Retention by organized activity is less apparent in the foodways than in other aspects of folklife. For example, there is no Hungarian restaurant in the Albany-Springfield area; however, you can buy Hungarian sausage and pastry there, or arrange for a meal to be served "Hungarian style." You will also find Hungarian foods in abundance at festivals, at weddings, and in private homes.
Alex Berey makes cabbage rolls, "when I'm hungry for them or when Boots (his wife) wants to show me off." Boots is not Hungarian, but she enjoys serving guests the hearty Hungarian fare that Alex prepares as a specialty. He demonstrates the step-by-step procedure that he learned by watching his mother.
Alex explains that in his youth he had to live on what the family grew. There were special foods for festivals and weddings: baked chicken, roast pork, stuffed goose, and always soup. His mother made soup of Irish potatoes and sour cream and of green beans and sour cream. She baked their bread and, on unforgettable occasions, would add a suckling pig stuffed with bread crumbs, onions, and hard-boiled eggs to cook in the outdoor oven along with sweet potatoes and the week's supply of bread.
Cabbage rolls, or stuffed cabbage, was a Sunday dish. Alex's brother, five years younger, made family lore the day their mother doubled the quantity of cabbage rolls. "Oh, goody, goody!"The boy cried, "We have two pots of cabbage!"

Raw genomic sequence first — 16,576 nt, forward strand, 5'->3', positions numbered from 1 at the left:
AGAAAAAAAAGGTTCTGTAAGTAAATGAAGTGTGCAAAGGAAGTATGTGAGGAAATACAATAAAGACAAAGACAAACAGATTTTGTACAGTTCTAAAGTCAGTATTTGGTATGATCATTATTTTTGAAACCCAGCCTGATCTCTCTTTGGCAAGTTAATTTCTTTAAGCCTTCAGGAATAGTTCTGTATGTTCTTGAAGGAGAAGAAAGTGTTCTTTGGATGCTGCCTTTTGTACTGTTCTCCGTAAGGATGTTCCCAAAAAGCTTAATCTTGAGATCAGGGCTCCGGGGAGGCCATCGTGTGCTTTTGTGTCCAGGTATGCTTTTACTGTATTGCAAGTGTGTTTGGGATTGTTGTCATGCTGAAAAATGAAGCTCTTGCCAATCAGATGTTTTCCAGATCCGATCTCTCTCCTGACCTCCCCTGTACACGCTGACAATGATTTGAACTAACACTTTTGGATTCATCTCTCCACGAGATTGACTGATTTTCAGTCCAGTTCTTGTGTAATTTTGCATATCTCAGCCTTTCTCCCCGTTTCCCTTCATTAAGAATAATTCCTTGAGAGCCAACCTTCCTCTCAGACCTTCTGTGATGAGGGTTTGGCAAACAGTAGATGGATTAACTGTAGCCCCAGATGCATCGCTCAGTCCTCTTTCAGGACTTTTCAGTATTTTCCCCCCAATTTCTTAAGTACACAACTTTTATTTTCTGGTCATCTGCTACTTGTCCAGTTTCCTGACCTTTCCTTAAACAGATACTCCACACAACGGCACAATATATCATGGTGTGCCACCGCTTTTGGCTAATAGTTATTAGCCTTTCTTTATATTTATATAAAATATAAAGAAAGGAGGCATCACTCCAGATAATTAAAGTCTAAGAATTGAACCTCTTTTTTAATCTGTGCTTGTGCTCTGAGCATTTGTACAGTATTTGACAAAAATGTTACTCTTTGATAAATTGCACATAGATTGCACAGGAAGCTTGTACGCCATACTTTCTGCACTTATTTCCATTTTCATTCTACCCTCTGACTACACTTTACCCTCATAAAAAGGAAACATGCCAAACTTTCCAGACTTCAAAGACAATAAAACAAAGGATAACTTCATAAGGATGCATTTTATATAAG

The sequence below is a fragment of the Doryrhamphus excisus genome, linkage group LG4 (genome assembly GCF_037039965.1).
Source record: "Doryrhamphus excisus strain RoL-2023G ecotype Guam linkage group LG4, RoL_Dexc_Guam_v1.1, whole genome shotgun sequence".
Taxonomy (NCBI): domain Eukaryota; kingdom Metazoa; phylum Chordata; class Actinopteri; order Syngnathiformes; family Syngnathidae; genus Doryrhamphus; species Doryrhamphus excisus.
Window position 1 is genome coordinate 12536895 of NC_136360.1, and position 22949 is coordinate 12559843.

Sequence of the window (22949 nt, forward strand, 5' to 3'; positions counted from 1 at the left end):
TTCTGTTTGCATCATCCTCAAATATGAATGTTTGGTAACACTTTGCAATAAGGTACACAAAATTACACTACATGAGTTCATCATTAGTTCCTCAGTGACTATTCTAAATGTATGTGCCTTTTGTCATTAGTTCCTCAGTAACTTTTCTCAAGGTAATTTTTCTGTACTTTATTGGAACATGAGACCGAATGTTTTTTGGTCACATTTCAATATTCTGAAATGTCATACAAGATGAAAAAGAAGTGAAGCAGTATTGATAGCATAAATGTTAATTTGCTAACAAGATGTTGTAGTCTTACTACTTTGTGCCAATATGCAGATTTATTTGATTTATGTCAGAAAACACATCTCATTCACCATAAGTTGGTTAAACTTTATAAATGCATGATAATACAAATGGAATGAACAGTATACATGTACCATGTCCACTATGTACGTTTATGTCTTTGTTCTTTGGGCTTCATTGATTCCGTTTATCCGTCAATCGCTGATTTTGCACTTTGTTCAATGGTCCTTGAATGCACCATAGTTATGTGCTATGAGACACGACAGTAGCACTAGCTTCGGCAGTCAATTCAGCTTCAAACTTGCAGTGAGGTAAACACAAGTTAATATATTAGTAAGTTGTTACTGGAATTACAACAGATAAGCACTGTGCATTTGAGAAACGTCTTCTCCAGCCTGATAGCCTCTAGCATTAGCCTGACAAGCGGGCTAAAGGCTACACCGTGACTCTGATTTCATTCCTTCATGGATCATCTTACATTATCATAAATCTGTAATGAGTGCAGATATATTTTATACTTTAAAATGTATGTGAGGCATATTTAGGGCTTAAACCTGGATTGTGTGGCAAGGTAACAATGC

2 medium onions
1 can tomato soup
1 can mushroom soup
2 cabbage heads
salt, black pepper, paprika
1 pint sour cream
2 pounds ground meat
2 T. flour
2 cups long grain rice
3 ham hocks
- Saute onion in oil.
- In large bowl, combine meat, sauteed onion, rice, seasonings.
- Core two cabbage heads. Bring water to boil in large pot. Place cabbage heads in hot (not boiling) water. Let cabbage sit until leaves are soft and separate easily.
- Remove heads from water; separate leaves. Chop small leaves; trim veins on backs of large leaves.
- Make sauce, blending soups and sour cream until smooth.
- Place leaf in palm of hand. Put 1 T. prepared meat-rice-onion mixture in center. Fold leaf over in half; fold bottom up. At the top, poke leaf in over the mixture so that it will stay together.
- Place ham hocks in bottom of pot on bed of chopped leaves. Stack cabbage rolls around ham hocks. Pour sour cream-soup sauce over rolls. Cover; cook until rice is done.
Julia Gaydos Prokop bakes every other day. She makes noodles on a large board with a lip that fits over the edge of the table, or counter, to allow a more stable base for rolling. The rolling pin is narrow, about the width of a broomstick. Julia now uses Gold Medal flour (twenty pounds a week, in fact), but she remembers when her father had to drive to Mississippi every summer to buy flour by the wagonload because the local product was full of worms.
Julia shares many tips for better baking. These are a few. Hold your hands at the ends of the rolling pin if you want the dough to roll out easily. Beat eggs before adding them to dough; unbeaten egg whites pull the dough back to the center. Use bakers' yeast, not packaged yeast. Buy it in bulk from the bakery. Store what you do not need, wrapped in a paper towel, in an airtight container. If yeast loses its strength, flush it down the toilet; it is good for the septic tank.